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A novel ADP/ATP transporter in the mitosome of the microaerophilic human parasite Entamoeba histolytica

Lookup NU author(s): Emeritus Professor T. Martin Embley FMedSci FRSORCiD


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Recent data suggest that microaerophilic and parasitic protozoa, which lack oxidative phosphorylation, nevertheless contain mitochondrial homologs [1-6], organelles that share common ancestry with mitochondria. Such widespread retention suggests there may be a common function for mitochondrial homologs that makes them essential for eukaryotic cells. We determined the mitochondrial carrier family (MCF) complement of the Entamoeba histolytica mitochondrial homolog, also known as a crypton [5] or more commonly as a mitosome [3]. MCF proteins support mitochondrial metabolic energy generation, DNA replication, and amino-acid metabolism by linking biochemical pathways in the mitochondrial matrix with those in the cytosol [7]. MCF diversity thus closely mirrors important facets of mitochondrial metabolic diversity. The Entamoeba histolytica mitosome has lost all but a single type of MCF protein, which transports ATP and ADP via a novel mechanism that is not reliant on a membrane potential. Phylogenetic analyses confirm that the Entamoeba ADP/ATP carrier is distinct from archetypal mitochondrial ADP/ATP carriers, an observation that is supported by its different substrate and inhibitor specificity. Because many functions of yeast and human mitochondria rely on solutes transported by specialized members of this family, the Entamoeba mitosome must contain only a small subset of these processes requiring adenine nucleotide exchange. ©2005 Elsevier Ltd. All rights reserved.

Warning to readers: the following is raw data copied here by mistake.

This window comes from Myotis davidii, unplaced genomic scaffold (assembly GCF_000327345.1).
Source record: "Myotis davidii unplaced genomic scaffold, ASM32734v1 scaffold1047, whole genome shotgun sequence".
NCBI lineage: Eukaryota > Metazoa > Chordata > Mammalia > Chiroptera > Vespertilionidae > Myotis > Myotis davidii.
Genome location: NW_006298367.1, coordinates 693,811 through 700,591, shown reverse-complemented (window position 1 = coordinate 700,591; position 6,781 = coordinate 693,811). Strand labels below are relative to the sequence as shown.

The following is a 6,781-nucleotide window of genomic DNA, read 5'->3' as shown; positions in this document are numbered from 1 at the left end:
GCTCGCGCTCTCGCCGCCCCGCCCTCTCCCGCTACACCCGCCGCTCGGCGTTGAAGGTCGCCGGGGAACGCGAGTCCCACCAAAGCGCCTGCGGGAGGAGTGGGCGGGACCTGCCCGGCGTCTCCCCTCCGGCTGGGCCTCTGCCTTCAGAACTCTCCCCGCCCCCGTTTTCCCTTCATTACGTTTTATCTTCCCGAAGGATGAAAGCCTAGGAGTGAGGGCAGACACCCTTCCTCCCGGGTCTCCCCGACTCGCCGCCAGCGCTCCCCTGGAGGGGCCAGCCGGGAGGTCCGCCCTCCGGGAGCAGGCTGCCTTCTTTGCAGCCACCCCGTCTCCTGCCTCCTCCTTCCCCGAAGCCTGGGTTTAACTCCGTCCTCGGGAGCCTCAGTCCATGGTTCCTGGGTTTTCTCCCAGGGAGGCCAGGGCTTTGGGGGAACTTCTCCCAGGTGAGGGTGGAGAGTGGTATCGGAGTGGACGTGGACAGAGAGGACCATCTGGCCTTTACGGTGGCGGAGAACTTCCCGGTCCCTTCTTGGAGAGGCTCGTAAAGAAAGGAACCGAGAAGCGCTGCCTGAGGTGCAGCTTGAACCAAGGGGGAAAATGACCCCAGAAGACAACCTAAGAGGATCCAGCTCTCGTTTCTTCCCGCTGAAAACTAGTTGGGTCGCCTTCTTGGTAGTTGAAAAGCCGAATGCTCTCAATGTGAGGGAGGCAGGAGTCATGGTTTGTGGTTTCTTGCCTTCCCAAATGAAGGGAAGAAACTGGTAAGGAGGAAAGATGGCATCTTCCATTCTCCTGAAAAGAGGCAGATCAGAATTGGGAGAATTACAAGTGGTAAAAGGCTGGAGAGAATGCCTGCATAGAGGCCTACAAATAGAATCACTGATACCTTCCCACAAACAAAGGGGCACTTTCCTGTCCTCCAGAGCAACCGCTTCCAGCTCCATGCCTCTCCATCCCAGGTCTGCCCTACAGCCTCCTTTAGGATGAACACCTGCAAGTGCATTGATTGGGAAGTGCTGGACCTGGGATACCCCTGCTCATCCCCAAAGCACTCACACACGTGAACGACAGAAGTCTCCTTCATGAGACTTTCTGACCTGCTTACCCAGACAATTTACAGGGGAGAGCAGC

Publication metadata

Author(s): Chan KW, Slotboom D-J, Cox S, Embley TM, Fabre O, Van Der Giezen M, Harding M, Horner DS, Kunji ERS, Leon-Avila G, Tovar J

Publication type: Article

Publication status: Published

Journal: Current Biology

Year: 2005

Volume: 15

Issue: 8

Pages: 737-742

Print publication date: 26/04/2005

ISSN (print): 0960-9822

ISSN (electronic): 1879-0445

Publisher: Cell Press


DOI: 10.1016/j.cub.2005.02.068

PubMed id: 15854906


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